At US$18 per disc, no wonder why music sales are down--people can't afford them! It's also created the financial incentive to try to get around these high prices, hence the rise of P2P sites. This is a classic case of an economic cartel that is being undermined. Also, for just a little bit more money you can buy a DVD movie, many of which not only have the movie but also additional featurettes out of the wazoo. Think about it: you can get the Extended Edition of the first two Lord of the Rings movies for around US$28 to US$30 at most retailers; it has so much stuff on four DVD's it would take you weeks to browse it all.

If the RIAA would just allow their member companies to price their CD's at US$11.95 per album-length CD the incentive to pirate music would drop drastically.

Not here... (1)

Mz6 (741941) | more than 10 years ago | (#9277092)

Living in the midwest, we have some of the luxury of some cheaper prices and a lot of competition among electronic stores, etc...

On a Tuesday new release day, DVDs turn out to be priced cheaper than CDs. I can pick up a DVD for ~$12-13. Depending on the movie, that's 2 hours of entertainment, not including some of the special features, extra, etc...

I think RIAA needs to take a few clues from the MPAA. Having hte luxury of a DVD burner I can copy others' movies, download create my own.. whatever. But with the price so low for movies, it's not worth it to me. The point? Make the price for creating your own stuff more expensive than actually purchasing a pre-packaged one. Factor in your time to download the songs, getting the best quality, and making sure they all work (if from P2P programs) and it may in fact be better to just purchase it yourself so long as it wasn't $20.

Re:The big problem: too expensive!! (2, Interesting)

CommieOverlord (234015) | more than 10 years ago | (#9277093)

No, that isn't the classic case of a cartel being undermined. The classic of a cartel being undermined is when one member realizes that if it cuts its price to below the artificial price created by the cartel, then it can screw the other members of the cartel by sucking all the business away from them.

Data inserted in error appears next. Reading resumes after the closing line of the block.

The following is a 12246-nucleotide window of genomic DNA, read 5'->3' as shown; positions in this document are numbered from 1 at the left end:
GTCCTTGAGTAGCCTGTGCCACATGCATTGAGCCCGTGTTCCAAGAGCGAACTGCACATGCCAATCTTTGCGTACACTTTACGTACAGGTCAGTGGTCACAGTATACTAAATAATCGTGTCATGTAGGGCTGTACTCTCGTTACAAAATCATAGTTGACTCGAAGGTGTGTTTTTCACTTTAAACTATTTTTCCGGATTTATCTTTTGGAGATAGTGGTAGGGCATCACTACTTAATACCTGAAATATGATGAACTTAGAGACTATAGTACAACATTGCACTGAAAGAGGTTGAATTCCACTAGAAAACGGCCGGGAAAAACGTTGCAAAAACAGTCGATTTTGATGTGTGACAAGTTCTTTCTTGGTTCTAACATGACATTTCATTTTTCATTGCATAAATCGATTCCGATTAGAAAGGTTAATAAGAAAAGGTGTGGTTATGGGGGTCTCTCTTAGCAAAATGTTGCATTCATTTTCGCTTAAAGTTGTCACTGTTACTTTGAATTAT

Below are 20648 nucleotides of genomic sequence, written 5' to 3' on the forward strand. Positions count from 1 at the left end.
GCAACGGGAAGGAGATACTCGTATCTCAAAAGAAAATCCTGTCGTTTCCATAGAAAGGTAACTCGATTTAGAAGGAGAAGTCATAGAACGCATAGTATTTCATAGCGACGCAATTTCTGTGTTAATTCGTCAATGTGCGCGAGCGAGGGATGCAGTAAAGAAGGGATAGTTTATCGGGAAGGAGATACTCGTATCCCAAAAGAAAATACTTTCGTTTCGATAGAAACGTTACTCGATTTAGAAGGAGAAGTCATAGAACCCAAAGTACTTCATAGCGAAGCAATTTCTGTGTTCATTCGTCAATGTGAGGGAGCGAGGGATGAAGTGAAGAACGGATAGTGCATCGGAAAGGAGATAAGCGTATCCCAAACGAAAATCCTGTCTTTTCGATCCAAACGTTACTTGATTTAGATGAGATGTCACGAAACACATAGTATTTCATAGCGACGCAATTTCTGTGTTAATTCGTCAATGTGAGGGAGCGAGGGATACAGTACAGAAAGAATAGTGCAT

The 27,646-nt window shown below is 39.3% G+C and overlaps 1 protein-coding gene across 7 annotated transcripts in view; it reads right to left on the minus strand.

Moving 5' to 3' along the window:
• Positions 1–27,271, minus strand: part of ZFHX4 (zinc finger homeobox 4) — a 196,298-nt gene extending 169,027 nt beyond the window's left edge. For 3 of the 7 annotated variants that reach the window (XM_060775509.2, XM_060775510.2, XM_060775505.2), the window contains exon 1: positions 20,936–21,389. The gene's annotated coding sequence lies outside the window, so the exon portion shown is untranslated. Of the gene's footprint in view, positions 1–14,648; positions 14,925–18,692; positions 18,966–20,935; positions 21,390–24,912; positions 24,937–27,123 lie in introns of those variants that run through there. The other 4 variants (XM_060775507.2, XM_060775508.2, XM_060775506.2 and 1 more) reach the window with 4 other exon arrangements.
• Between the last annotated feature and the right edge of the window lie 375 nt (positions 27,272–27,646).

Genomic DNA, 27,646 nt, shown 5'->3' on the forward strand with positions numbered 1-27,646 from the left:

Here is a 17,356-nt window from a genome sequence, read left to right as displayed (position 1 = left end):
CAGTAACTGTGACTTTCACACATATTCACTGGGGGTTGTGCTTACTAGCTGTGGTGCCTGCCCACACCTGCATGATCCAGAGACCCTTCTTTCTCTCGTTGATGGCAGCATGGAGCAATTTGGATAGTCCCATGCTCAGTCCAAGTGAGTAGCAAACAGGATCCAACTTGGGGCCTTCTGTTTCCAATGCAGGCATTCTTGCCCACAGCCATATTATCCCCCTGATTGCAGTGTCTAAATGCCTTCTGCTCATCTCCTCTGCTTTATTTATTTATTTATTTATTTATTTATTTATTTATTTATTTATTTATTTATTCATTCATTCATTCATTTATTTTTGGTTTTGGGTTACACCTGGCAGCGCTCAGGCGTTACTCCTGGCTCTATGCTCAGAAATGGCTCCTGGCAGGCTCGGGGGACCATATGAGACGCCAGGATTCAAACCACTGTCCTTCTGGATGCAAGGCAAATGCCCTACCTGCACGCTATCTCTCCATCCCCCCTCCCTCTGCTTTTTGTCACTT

That's why cartels are typically so short-lived. Greed convinces one party that they can make more (short-term) by screwing their partners than abiding by the agreements of the members.

Very insightful journeyman's view (1)

l33t-gu3lph1t3 (567059) | more than 10 years ago | (#9277031)

It's nice to get a little history lesson from someone who was there during the "birth" of the industry as it exists today. His words strike a chord with me (bad pun, not intended) and I am saddened by how they don't don't seem to offer any hope for our generation of music. Even if the music industry dies, it's not going to happen overnight, and we have to sit here and wade our way through the sludge that sells for "music" these days.

Anyone notice... (4, Insightful)

Beatbyte (163694) | more than 10 years ago | (#9277056)

that everyone is posting :

"the one reason the music industry died is . period." ??

and ALL of them are different reasons?

maybe its a combination of shitty music, greedy record companies, greedy musicians, drugs, cmdrtaco, drm, napster, filesharing in its many forms, mtv, britney spears, lack of innovation, disney, lawyers, riaa, ....

get the point? there's no 1 reason the recording industry is in the current state that it is.

and think about this...
Recording... INDUSTRY...

one more time...
Recording... INDUSTRY...

notice that second word:
INDUSTRY

They operate like a business would because they are a business and their main purpose is to make money. They may do it the sleazy way but hey thats BUSINESS.

Besides, there are plenty of indie bands (the mindset, not the genre) that work their ass off and distribute their own music and such. You just have to look harder because all that is advertised is the hot product from the Recording INDUSTRY.

Hey theres that word again...

rant over.. sorry for the caffeine overdose :-D

The reasons why (5, Informative)

Synn (6288) | more than 10 years ago | (#9277080)

It was a good show, the reasons they listed why the music industry is in such trouble:

CD sales in the 80's caused a massive boom in the industry because everyone was replacing their older records. This caused major industry corps to come in and gobble everyone up, because they wanted in on the action.

But the new corp culture revolved around quarterly reports and set schedules. So musicians are pressured to produce on a schedule to meet profit quotas. This doesn't make for good music.

MTV also changed the face of music. If you can get on MTV you get massive exposure. The problem with MTV though is that it's about image as much as it is about the music. So we end up with pop stars like Britney Spears who's pretty to look at but sounds like drek.

Clear Channel now owns a significant amount of radio stations and they will only accept so many new songs in a week. Record people now look for a "sellable" song that the stations will play(basically something just like they're playing already) because you want that mass exposure to hook people into buying your album. It's not about good music, it's about having a hit single.

You have to ask yourself... (2, Insightful)

Anonymous Coward | more than 10 years ago | (#9277088)

Could a song like "Inna-Gadda-Da-Vida" be released today?

And is that a good thing or a bad thing?